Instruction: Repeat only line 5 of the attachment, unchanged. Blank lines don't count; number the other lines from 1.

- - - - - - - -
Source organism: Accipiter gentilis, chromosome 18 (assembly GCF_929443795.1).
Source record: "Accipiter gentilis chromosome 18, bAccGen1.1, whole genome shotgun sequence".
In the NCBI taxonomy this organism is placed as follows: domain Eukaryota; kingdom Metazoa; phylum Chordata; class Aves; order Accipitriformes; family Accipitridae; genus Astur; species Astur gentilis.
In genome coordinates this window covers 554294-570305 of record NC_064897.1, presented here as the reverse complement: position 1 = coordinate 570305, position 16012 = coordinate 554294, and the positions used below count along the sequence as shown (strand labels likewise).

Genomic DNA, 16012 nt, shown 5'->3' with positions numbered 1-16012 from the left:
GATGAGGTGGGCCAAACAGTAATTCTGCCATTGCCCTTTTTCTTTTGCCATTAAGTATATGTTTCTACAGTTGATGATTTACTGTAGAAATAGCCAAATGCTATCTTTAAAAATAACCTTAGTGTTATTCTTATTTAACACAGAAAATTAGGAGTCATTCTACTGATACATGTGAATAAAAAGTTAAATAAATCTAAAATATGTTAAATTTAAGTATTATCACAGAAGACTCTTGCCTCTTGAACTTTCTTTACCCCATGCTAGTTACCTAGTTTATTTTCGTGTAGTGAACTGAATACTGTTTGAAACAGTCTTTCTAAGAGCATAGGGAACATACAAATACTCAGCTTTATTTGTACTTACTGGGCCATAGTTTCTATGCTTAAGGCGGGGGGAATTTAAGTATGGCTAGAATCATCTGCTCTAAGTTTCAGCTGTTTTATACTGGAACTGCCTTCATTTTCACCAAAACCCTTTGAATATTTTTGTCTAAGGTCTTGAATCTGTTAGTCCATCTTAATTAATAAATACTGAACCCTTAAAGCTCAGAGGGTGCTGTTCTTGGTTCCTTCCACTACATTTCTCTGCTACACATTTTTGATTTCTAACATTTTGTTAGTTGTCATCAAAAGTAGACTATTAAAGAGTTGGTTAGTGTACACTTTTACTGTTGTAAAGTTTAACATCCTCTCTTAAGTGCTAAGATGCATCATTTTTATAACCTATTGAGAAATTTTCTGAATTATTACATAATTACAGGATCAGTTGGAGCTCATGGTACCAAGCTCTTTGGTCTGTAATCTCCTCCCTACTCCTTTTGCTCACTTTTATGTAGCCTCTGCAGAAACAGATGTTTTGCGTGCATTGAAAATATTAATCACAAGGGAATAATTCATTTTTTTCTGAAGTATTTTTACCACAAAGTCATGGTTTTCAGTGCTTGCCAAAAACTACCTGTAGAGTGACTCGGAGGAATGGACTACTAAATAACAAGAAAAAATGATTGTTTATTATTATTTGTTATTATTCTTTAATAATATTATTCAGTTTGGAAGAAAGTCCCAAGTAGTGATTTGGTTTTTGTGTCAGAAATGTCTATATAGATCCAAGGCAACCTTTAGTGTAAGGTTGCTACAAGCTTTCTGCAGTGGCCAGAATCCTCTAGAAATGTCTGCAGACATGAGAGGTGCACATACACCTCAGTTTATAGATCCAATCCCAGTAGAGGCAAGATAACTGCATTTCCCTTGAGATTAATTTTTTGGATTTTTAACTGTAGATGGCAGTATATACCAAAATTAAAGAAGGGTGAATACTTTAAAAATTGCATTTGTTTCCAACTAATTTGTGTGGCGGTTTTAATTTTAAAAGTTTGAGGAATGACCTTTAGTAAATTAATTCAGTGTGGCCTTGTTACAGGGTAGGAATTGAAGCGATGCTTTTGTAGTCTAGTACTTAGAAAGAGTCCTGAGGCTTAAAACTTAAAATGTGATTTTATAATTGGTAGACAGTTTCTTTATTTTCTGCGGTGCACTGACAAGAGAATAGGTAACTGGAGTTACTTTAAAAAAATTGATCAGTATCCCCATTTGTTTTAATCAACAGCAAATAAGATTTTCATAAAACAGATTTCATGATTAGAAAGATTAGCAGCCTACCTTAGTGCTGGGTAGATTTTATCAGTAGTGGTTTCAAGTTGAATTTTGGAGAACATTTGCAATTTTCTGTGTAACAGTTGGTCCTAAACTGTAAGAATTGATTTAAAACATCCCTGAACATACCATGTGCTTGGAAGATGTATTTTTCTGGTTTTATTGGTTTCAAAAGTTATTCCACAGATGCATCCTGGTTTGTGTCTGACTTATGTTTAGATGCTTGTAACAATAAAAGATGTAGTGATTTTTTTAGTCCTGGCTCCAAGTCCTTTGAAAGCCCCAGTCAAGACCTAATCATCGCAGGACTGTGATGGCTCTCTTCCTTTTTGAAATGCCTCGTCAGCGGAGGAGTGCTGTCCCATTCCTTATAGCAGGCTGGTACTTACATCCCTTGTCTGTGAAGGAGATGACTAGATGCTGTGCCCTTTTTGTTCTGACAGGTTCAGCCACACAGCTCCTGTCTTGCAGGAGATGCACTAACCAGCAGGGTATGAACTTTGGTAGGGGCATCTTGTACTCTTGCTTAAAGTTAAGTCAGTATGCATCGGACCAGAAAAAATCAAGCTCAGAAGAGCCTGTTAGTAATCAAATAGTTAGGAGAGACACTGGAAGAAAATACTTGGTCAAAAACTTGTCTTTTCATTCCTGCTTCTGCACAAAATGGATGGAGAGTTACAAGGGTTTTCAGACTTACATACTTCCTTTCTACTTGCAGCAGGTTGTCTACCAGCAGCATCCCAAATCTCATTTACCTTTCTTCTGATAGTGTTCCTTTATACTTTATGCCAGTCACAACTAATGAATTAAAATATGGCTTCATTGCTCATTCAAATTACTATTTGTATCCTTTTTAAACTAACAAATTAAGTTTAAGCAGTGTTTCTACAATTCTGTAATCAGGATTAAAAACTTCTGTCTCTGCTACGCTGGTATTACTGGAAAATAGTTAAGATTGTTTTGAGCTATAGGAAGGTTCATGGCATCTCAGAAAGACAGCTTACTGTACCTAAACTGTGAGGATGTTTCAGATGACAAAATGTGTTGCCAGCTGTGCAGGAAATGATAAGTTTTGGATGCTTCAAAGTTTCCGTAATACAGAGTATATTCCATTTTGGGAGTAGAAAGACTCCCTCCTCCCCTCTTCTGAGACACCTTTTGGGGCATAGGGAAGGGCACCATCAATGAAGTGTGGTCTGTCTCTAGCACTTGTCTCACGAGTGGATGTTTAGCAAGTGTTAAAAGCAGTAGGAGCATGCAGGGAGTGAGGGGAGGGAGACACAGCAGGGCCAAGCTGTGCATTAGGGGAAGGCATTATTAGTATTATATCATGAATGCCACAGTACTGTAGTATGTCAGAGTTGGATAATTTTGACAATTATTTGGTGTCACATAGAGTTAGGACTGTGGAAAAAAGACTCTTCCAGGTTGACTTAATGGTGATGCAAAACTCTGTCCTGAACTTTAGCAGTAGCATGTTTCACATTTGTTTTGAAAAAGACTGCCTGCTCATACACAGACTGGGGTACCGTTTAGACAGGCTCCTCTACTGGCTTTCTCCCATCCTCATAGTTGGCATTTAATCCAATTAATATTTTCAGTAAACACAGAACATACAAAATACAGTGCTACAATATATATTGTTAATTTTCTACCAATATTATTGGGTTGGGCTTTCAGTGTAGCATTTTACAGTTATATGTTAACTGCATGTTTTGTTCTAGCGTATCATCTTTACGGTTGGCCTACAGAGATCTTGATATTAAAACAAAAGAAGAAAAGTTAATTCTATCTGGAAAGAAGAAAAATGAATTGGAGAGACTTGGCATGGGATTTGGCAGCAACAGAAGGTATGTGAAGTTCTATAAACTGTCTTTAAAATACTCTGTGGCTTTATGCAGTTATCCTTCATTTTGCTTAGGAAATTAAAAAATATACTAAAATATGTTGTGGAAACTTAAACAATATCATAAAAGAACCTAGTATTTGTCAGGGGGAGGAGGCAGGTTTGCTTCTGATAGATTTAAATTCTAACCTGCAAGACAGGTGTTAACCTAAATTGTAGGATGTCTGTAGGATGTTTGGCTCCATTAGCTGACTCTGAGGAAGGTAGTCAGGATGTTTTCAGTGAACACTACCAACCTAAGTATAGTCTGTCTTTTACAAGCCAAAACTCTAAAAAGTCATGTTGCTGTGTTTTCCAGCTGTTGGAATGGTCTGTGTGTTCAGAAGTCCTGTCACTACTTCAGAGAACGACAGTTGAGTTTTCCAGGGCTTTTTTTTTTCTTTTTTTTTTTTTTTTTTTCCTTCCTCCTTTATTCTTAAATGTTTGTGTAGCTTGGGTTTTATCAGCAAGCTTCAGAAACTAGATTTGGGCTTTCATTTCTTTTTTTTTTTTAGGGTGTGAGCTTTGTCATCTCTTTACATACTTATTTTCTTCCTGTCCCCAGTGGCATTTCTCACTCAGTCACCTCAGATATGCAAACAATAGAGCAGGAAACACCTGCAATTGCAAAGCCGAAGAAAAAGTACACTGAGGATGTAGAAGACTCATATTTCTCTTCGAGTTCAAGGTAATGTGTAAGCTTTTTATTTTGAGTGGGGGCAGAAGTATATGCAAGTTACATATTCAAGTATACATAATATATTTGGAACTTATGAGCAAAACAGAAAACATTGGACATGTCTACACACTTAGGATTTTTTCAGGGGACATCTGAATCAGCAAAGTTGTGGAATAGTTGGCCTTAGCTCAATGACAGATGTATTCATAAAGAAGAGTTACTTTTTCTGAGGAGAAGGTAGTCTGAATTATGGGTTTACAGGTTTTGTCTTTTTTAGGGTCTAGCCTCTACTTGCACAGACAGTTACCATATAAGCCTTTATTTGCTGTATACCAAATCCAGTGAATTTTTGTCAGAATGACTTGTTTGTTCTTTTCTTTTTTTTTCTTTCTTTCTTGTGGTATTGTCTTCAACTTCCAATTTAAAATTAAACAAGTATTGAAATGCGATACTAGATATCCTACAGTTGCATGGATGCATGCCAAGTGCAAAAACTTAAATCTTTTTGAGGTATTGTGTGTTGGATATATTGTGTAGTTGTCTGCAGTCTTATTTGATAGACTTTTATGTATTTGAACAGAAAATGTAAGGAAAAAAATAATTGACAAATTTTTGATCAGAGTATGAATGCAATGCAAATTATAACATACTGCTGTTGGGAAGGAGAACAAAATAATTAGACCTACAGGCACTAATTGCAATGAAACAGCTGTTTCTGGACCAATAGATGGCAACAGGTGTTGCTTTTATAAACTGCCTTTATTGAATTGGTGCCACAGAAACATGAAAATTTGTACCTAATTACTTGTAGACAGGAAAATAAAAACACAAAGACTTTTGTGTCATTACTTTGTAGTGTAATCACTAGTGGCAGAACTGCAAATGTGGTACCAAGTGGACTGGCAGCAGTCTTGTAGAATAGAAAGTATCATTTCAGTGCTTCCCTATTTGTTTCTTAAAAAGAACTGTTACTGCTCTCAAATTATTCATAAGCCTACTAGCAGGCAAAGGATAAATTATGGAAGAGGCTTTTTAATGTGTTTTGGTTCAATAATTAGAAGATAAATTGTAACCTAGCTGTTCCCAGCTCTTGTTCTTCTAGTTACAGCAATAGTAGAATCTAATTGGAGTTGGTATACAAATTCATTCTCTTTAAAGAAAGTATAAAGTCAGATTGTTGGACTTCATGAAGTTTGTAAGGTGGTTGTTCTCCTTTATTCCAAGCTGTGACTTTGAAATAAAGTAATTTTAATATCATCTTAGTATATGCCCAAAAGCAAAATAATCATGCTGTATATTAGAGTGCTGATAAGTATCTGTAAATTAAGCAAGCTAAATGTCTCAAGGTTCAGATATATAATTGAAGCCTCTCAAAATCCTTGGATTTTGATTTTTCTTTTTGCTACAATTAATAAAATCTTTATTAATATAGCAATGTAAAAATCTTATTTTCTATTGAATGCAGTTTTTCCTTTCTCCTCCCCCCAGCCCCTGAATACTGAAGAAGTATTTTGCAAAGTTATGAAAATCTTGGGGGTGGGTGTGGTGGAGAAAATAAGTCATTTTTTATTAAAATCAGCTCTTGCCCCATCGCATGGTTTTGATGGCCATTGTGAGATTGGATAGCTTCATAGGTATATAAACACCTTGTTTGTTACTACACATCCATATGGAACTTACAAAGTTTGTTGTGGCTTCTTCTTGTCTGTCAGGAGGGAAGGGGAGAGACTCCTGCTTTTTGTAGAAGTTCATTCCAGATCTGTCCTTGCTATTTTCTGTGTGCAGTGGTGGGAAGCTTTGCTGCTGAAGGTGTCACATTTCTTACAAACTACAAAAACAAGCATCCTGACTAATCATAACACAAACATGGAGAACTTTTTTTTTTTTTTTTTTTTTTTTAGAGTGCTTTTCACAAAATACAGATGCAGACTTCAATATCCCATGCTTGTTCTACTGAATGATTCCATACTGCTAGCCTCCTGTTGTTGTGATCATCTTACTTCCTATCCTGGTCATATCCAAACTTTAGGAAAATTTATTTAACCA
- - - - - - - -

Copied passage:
Genomic DNA, 16012 nt, shown 5'->3' with positions numbered 1-16012 from the left: